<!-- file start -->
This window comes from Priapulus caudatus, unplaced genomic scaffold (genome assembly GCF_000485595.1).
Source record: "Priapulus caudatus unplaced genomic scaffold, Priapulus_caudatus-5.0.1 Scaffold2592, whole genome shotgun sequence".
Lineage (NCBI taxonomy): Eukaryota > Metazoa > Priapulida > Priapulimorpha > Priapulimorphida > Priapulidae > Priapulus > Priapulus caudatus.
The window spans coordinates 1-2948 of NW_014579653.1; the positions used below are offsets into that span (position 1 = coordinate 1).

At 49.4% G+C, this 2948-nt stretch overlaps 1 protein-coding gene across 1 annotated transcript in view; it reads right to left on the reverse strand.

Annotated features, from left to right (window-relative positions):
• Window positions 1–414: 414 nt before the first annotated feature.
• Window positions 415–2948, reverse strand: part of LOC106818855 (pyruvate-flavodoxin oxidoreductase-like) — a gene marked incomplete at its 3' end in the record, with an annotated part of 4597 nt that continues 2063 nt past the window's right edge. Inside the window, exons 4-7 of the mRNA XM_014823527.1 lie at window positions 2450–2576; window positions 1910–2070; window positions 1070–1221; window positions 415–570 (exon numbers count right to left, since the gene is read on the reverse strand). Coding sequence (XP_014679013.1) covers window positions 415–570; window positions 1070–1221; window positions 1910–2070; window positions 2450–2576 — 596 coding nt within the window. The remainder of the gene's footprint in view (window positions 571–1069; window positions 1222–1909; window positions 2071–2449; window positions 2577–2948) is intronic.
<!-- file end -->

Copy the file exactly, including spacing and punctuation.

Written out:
This window comes from Priapulus caudatus, unplaced genomic scaffold (genome assembly GCF_000485595.1).
Source record: "Priapulus caudatus unplaced genomic scaffold, Priapulus_caudatus-5.0.1 Scaffold2592, whole genome shotgun sequence".
Lineage (NCBI taxonomy): Eukaryota > Metazoa > Priapulida > Priapulimorpha > Priapulimorphida > Priapulidae > Priapulus > Priapulus caudatus.
The window spans coordinates 1-2948 of NW_014579653.1; the positions used below are offsets into that span (position 1 = coordinate 1).

At 49.4% G+C, this 2948-nt stretch overlaps 1 protein-coding gene across 1 annotated transcript in view; it reads right to left on the reverse strand.

Annotated features, from left to right (window-relative positions):
• Window positions 1–414: 414 nt before the first annotated feature.
• Window positions 415–2948, reverse strand: part of LOC106818855 (pyruvate-flavodoxin oxidoreductase-like) — a gene marked incomplete at its 3' end in the record, with an annotated part of 4597 nt that continues 2063 nt past the window's right edge. Inside the window, exons 4-7 of the mRNA XM_014823527.1 lie at window positions 2450–2576; window positions 1910–2070; window positions 1070–1221; window positions 415–570 (exon numbers count right to left, since the gene is read on the reverse strand). Coding sequence (XP_014679013.1) covers window positions 415–570; window positions 1070–1221; window positions 1910–2070; window positions 2450–2576 — 596 coding nt within the window. The remainder of the gene's footprint in view (window positions 571–1069; window positions 1222–1909; window positions 2071–2449; window positions 2577–2948) is intronic.